Candidates Can Only Be Considered for Election by the College of Fellows if Nominated by an Existing Fellow. Fellows Are Encouraged to Nominate Candidates That Have Demonstrated Long-Lasting Contribution to Biomedical Engineering and Innovation. AIMBE Fellows Represent the Top 2 Percent of the Most Accomplished Leaders in the Field of Medical and Biological Engineering. Specialty Subcommittees Are Asked to Score Nominations Based on the Following Criteria:
1) Professional society and/or public service contributions
2) Contributions to research or engineering practice
3) Ability to serve as an asset to AIMBE
Candidates receiving the highest scoring in each review subcommittee are advanced directly to the election ballot. Candidates scoring in the middle are provided additional subcommittee review and discussion, and if qualified, approved for the election ballot. Candidates scoring in the lower ranks are carefully reviewed by the specialty subcommittee and if qualified, forwarded to a Special Review Committee in November for additional consideration. All qualified candidates approved by the Specialty Subcommittees or Special Review Committee are advanced to the election ballot. In recent years, few academic nominations from the ranks of Associate Professor have been advanced to the ballot and only a small percent of these nominations have received sufficient votes to be elected.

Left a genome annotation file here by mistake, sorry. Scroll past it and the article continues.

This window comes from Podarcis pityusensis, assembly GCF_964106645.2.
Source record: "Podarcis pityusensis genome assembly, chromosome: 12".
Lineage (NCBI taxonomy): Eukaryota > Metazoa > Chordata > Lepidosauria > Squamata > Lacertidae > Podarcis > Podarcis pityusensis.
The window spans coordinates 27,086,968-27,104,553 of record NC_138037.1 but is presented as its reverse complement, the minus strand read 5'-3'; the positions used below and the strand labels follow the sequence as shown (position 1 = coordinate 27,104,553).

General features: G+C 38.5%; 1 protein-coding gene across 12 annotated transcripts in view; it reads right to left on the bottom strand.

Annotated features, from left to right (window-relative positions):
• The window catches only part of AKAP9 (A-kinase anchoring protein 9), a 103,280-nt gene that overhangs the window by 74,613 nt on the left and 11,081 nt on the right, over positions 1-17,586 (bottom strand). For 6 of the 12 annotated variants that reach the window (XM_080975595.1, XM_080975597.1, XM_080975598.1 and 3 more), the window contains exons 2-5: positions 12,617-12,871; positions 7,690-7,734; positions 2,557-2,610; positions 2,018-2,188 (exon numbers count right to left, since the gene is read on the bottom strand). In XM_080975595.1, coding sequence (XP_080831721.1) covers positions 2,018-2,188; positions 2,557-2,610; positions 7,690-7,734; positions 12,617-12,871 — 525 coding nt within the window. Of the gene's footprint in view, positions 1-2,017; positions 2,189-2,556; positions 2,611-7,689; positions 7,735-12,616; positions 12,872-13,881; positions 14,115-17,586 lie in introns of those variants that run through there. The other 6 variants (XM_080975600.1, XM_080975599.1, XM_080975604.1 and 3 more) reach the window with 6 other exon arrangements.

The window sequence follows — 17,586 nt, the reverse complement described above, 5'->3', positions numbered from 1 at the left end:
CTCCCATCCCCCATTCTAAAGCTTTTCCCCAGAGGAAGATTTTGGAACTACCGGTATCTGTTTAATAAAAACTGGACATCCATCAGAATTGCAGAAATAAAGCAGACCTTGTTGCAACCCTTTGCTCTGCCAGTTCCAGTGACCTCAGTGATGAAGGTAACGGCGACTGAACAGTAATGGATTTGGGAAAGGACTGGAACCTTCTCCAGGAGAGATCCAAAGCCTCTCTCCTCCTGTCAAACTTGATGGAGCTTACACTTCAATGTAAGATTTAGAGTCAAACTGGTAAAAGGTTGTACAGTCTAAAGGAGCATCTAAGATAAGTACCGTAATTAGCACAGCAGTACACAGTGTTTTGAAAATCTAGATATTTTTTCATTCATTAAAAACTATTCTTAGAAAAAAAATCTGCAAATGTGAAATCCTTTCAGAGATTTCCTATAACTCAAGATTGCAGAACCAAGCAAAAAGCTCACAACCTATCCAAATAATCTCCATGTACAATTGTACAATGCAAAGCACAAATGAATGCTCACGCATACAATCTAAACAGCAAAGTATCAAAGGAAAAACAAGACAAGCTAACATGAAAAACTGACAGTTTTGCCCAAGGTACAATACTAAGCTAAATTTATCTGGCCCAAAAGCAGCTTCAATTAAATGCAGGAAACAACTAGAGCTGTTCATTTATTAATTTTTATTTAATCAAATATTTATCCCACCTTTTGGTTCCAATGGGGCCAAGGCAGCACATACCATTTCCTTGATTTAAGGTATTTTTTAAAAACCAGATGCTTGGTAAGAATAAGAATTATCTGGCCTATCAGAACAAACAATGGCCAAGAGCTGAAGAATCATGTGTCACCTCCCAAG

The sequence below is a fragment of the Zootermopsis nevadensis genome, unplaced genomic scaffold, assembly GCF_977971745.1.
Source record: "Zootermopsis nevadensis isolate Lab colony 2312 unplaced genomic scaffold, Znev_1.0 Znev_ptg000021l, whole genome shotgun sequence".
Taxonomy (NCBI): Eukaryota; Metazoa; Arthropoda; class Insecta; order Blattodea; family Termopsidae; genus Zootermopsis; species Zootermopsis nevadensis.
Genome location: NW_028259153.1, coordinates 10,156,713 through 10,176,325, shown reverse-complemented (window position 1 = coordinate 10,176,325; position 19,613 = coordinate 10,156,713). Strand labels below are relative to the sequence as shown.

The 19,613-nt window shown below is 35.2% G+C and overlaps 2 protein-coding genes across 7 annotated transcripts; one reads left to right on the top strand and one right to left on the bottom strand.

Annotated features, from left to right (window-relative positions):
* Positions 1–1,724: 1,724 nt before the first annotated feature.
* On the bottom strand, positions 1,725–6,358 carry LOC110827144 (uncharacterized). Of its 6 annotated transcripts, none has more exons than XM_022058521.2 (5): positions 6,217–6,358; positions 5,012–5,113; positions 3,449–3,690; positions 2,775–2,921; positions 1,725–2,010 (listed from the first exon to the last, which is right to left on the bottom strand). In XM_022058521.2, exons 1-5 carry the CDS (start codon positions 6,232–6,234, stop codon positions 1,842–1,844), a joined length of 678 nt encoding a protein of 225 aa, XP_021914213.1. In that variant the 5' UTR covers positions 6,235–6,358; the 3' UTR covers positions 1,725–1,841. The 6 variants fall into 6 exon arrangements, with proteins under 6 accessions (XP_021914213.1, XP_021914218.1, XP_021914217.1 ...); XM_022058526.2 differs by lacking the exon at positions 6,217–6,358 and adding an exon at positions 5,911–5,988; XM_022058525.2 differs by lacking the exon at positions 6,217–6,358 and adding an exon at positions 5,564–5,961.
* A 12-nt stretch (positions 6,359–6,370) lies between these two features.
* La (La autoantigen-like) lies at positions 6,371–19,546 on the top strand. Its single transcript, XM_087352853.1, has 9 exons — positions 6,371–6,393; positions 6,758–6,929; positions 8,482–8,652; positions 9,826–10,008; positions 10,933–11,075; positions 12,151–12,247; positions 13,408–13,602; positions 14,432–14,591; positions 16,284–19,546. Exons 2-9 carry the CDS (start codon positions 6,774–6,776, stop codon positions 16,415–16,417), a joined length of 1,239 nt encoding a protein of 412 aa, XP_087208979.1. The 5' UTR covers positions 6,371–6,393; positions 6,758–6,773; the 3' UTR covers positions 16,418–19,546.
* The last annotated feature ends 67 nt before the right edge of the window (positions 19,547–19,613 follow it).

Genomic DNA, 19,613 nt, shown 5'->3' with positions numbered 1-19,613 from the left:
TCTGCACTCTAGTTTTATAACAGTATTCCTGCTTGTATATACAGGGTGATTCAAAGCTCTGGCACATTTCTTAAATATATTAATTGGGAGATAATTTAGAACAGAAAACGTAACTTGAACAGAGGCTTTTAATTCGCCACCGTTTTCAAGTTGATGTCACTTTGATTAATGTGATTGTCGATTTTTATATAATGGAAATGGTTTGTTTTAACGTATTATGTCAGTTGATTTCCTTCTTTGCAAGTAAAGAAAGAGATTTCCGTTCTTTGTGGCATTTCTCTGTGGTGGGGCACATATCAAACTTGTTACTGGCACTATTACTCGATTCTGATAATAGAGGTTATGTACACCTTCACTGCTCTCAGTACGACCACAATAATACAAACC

The names and credentials of highly qualified candidates are prepared and placed on a printed ballot and forwarded to the full College of Fellows for consideration and election in November. The ballot contains the name, affiliation, and biography for each candidate The College of Fellow’s members are asked to vote or abstain on the election of each candidate. If a candidate receives 74.5% of a positive vote (Positive Votes/Total Votes, excluding abstentions), that candidate is elected to the College of Fellows, and inducted at AIMBE’s Annual Event to be held April 8 & 9, 2018 in Washington, D.C. The induction ceremony occurs Monday, April 9, 2018 at the National Academy of Sciences.